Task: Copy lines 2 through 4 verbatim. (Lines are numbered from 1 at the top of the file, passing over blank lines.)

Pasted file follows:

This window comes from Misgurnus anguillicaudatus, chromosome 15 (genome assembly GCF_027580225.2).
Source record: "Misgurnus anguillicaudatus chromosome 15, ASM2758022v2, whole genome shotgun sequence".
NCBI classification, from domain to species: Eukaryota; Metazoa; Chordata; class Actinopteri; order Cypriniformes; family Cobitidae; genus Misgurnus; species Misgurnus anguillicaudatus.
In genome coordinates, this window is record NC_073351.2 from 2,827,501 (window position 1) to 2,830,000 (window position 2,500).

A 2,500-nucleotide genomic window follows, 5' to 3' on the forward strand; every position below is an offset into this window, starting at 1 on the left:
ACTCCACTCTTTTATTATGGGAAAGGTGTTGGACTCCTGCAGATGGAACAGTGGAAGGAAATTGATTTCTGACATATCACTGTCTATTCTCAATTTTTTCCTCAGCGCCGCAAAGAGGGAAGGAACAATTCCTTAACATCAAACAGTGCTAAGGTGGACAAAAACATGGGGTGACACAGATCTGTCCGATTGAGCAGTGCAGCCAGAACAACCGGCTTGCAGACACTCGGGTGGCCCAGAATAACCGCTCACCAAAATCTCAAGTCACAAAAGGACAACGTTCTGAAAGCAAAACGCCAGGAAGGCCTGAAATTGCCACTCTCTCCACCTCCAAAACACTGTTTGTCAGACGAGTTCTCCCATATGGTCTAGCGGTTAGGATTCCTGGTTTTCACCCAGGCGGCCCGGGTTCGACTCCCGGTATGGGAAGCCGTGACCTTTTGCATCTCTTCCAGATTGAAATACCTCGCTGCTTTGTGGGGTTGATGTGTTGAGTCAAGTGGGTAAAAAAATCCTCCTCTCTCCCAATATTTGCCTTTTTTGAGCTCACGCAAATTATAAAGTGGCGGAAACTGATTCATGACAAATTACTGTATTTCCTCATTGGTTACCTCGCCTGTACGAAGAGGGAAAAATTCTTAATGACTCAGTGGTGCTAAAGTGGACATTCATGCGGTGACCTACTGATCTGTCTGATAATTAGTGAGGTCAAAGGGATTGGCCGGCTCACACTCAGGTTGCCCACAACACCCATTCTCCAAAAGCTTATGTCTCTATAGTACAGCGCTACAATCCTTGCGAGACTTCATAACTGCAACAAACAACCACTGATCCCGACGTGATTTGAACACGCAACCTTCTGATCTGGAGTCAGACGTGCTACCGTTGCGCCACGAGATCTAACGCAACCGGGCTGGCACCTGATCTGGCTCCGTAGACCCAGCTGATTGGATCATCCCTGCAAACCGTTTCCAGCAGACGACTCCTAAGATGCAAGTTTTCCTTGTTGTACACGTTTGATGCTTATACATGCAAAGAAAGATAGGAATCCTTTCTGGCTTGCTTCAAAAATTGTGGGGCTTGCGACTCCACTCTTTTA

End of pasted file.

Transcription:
Source record: "Misgurnus anguillicaudatus chromosome 15, ASM2758022v2, whole genome shotgun sequence".
NCBI classification, from domain to species: Eukaryota; Metazoa; Chordata; class Actinopteri; order Cypriniformes; family Cobitidae; genus Misgurnus; species Misgurnus anguillicaudatus.
In genome coordinates, this window is record NC_073351.2 from 2,827,501 (window position 1) to 2,830,000 (window position 2,500).